Shoveling Injuries

By: Dr. Ryan Chevrier, PT, DPT

Winter has arrived, which means snow is here as well. For those without a snowblower or plow, it is important to make sure you shovel appropriately to avoid injury. Common injuries include lower back, shoulder, head injuries and heart attacks. Over 25,000 people are treated in emergency rooms each year for shoveling injuries. Understanding some of these injuries and tips to help prevent them are important to make sure you do not become another number in this statistic.

Lower back injuries are common when it comes to shoveling snow. They are usually caused by excessive twisting and bending when clearing snow. It’s important to not try and throw snow over your shoulder or behind you to avoid excessive twisting. Twisting itself will not cause injury, but repetitive twisting under load while clearing your entire driveway will start to wear you down over time. Try to keep snow clearing in front of you and clear in a straight path. You can also try pushing the snow if there is not too much on the ground and you have space to move it to.

Shoulder injuries are also common with shoveling. Many people try to lift too much snow at once and throw it far, which can place excessive load on your shoulders after many repetitions. Rome wasn’t built in a day, so there is no reason to feel the need to throw as much snow as possible with every shovelful. With large amounts of snow, start at the top and work your way down to decrease the overall weight you are clearing. Don’t be afraid to take breaks along the way as well. This will allow your shoulders to relax for a couple of minutes before having to work again.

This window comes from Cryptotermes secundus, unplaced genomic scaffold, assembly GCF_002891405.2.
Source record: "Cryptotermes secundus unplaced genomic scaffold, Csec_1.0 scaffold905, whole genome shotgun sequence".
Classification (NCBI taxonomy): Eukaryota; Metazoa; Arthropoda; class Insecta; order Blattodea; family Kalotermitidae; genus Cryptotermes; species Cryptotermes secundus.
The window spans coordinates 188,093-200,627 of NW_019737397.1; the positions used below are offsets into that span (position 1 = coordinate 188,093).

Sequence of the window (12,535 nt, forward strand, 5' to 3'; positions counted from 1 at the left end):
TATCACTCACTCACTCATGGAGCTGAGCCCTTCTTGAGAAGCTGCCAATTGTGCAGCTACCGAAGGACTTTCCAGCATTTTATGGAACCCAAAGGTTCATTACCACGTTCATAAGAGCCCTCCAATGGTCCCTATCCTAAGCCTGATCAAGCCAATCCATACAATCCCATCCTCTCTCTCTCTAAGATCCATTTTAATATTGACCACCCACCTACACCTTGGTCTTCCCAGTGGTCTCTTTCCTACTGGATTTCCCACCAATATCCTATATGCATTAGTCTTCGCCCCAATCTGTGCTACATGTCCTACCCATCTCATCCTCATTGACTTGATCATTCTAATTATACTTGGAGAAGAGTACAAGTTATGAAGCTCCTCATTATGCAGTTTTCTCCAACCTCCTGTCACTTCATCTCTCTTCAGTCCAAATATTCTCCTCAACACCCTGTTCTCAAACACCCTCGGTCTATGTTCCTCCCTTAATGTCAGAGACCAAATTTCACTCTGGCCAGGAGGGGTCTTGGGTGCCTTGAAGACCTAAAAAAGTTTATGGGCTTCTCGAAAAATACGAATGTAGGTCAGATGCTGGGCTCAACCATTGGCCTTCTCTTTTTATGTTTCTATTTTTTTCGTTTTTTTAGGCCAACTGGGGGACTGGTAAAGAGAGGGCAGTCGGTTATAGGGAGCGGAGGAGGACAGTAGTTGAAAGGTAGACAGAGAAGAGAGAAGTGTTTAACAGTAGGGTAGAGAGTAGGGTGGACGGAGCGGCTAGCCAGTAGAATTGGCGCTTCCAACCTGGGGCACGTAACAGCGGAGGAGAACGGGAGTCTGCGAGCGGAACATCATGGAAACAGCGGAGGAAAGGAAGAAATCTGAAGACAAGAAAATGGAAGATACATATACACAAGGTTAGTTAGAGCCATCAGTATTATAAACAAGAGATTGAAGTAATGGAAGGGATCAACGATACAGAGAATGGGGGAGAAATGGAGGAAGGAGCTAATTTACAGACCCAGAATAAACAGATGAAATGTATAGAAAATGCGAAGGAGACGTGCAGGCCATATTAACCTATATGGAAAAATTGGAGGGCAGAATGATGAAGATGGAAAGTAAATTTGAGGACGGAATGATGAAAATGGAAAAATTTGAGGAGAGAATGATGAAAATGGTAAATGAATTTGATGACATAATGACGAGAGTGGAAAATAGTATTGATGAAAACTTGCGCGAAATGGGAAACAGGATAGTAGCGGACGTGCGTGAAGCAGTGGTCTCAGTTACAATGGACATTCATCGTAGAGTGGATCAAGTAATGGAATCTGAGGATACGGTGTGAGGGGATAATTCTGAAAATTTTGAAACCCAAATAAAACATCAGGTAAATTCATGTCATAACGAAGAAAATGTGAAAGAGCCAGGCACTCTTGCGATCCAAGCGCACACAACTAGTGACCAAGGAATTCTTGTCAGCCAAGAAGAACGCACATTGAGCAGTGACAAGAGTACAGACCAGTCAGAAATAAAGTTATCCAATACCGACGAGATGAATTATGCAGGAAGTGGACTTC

Head injuries can be caused by being hit by a shovel or slipping on ice.  Everyone who goes outside to shovel snow should take precautions to make sure that no one else is in the area where they are shoveling. Additionally, wearing appropriate footwear and putting sand or salt down can help prevent slipping on ice. If someone hits their head, either by a fall or by being hit, then they should seek medical attention to be evaluated for a concussion.  

One of the more serious shoveling injuries are heart attacks. Shoveling snow can be very intensive work and adding the extreme cold temperatures increases the chances of having a heart attack. Those in poor cardiovascular shape should take extra precautions when shoveling snow. Ease your way into shoveling to help bring your heart rate up slowly. Then when you have completed all your shoveling, it is best to walk for several minutes to help lower your heart rate safely. Use this time to admire your clean driveway.

Although most people don’t want to spend extra time in the cold, don’t rush with shoveling, make sure to take breaks as needed, utilize proper shoveling techniques and outdoor footwear, and ease into it so as not to increase your heart rate too quickly. Following these simple tips will help reduce the risk of shoveling injuries.  An extra five minutes without pain in the cold is much better than five hours with pain in a warm house. If you think you may have a shoveling related injury, or want to make sure your body and heart are prepared for the demands of shoveling, it is best to see you local physical therapist, physician, or qualified healthcare professional.

Dr. Ryan Chevrier is the Physical Therapist for ProClinix Sports Physical Therapy & Chiropractic in our Pleasantville office.

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